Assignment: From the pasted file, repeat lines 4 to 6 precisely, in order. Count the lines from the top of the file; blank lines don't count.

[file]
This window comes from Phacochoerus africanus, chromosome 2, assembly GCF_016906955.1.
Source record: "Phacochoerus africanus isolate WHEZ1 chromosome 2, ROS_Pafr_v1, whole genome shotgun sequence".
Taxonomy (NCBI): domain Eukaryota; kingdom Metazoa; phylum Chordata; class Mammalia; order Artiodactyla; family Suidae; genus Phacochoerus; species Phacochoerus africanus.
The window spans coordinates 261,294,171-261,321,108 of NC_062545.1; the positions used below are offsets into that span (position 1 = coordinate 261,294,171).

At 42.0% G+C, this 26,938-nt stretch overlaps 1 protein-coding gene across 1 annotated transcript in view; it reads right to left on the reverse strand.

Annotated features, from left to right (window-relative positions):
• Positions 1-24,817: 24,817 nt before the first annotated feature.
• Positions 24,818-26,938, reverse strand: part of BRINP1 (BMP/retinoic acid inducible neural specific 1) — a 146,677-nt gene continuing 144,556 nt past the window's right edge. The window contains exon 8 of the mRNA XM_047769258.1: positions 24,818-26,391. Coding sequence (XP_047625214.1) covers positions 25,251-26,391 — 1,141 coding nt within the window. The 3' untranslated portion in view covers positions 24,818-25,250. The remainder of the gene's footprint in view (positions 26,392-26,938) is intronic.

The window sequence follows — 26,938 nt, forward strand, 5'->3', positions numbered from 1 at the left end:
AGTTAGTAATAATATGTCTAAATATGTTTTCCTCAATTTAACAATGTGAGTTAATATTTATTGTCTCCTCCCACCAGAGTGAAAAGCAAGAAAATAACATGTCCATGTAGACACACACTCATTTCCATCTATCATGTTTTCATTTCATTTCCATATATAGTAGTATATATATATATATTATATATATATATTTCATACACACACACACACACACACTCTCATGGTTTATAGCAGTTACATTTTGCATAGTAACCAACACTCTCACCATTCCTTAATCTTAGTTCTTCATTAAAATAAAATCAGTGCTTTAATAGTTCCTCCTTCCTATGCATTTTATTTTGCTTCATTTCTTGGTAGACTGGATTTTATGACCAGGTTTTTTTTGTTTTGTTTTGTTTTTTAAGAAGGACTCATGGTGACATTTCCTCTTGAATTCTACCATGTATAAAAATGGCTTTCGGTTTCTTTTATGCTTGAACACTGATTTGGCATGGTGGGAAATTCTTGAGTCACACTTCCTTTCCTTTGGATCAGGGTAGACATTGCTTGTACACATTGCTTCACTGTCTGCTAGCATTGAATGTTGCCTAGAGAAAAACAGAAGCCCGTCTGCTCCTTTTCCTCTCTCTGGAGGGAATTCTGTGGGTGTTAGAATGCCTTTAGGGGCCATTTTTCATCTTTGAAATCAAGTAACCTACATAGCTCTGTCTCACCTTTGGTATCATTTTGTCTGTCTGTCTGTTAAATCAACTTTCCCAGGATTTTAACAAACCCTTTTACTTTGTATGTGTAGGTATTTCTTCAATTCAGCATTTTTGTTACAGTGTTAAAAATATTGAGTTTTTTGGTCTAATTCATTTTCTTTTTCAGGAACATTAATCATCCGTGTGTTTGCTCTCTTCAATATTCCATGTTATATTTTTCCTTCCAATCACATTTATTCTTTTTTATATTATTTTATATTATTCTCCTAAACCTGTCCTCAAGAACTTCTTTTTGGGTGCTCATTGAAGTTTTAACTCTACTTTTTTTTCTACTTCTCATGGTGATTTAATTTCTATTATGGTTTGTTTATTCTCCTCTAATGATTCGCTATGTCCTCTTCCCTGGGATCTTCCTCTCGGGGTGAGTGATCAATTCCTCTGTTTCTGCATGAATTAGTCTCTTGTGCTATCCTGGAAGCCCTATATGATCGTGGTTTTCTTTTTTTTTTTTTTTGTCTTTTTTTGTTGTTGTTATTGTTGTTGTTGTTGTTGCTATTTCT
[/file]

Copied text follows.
The window spans coordinates 261,294,171-261,321,108 of NC_062545.1; the positions used below are offsets into that span (position 1 = coordinate 261,294,171).

At 42.0% G+C, this 26,938-nt stretch overlaps 1 protein-coding gene across 1 annotated transcript in view; it reads right to left on the reverse strand.

Annotated features, from left to right (window-relative positions):